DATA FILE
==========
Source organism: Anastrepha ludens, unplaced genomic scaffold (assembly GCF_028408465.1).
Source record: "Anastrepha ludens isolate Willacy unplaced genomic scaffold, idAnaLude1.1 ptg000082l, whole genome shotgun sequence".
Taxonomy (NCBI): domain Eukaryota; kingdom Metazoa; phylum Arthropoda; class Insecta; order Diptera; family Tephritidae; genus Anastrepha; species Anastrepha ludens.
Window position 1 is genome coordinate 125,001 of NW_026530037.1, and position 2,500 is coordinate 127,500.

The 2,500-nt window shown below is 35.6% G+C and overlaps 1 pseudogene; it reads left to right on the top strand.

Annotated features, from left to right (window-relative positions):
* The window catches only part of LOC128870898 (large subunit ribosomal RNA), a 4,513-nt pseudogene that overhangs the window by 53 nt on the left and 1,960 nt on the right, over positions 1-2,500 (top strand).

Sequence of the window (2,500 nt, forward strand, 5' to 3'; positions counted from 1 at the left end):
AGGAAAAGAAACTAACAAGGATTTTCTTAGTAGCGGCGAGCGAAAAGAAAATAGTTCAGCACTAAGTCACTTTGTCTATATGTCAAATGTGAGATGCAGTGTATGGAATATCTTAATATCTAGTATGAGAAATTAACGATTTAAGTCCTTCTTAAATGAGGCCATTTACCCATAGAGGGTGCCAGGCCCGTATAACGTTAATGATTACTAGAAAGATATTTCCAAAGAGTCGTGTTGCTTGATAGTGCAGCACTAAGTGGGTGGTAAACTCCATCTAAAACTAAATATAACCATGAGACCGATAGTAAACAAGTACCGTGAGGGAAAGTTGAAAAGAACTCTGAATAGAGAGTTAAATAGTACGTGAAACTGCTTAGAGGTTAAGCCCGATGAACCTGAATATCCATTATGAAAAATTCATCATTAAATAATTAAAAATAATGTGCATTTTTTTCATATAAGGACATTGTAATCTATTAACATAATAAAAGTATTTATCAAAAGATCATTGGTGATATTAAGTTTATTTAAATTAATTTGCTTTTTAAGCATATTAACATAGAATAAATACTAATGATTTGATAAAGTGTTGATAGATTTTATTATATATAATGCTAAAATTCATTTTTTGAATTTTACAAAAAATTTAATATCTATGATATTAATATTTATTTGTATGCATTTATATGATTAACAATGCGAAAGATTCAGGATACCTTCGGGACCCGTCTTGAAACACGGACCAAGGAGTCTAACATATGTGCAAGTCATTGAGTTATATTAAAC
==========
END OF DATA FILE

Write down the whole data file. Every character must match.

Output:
Source organism: Anastrepha ludens, unplaced genomic scaffold (assembly GCF_028408465.1).
Source record: "Anastrepha ludens isolate Willacy unplaced genomic scaffold, idAnaLude1.1 ptg000082l, whole genome shotgun sequence".
Taxonomy (NCBI): domain Eukaryota; kingdom Metazoa; phylum Arthropoda; class Insecta; order Diptera; family Tephritidae; genus Anastrepha; species Anastrepha ludens.
Window position 1 is genome coordinate 125,001 of NW_026530037.1, and position 2,500 is coordinate 127,500.

The 2,500-nt window shown below is 35.6% G+C and overlaps 1 pseudogene; it reads left to right on the top strand.

Annotated features, from left to right (window-relative positions):
* The window catches only part of LOC128870898 (large subunit ribosomal RNA), a 4,513-nt pseudogene that overhangs the window by 53 nt on the left and 1,960 nt on the right, over positions 1-2,500 (top strand).

Sequence of the window (2,500 nt, forward strand, 5' to 3'; positions counted from 1 at the left end):
AGGAAAAGAAACTAACAAGGATTTTCTTAGTAGCGGCGAGCGAAAAGAAAATAGTTCAGCACTAAGTCACTTTGTCTATATGTCAAATGTGAGATGCAGTGTATGGAATATCTTAATATCTAGTATGAGAAATTAACGATTTAAGTCCTTCTTAAATGAGGCCATTTACCCATAGAGGGTGCCAGGCCCGTATAACGTTAATGATTACTAGAAAGATATTTCCAAAGAGTCGTGTTGCTTGATAGTGCAGCACTAAGTGGGTGGTAAACTCCATCTAAAACTAAATATAACCATGAGACCGATAGTAAACAAGTACCGTGAGGGAAAGTTGAAAAGAACTCTGAATAGAGAGTTAAATAGTACGTGAAACTGCTTAGAGGTTAAGCCCGATGAACCTGAATATCCATTATGAAAAATTCATCATTAAATAATTAAAAATAATGTGCATTTTTTTCATATAAGGACATTGTAATCTATTAACATAATAAAAGTATTTATCAAAAGATCATTGGTGATATTAAGTTTATTTAAATTAATTTGCTTTTTAAGCATATTAACATAGAATAAATACTAATGATTTGATAAAGTGTTGATAGATTTTATTATATATAATGCTAAAATTCATTTTTTGAATTTTACAAAAAATTTAATATCTATGATATTAATATTTATTTGTATGCATTTATATGATTAACAATGCGAAAGATTCAGGATACCTTCGGGACCCGTCTTGAAACACGGACCAAGGAGTCTAACATATGTGCAAGTCATTGAGTTATATTAAAC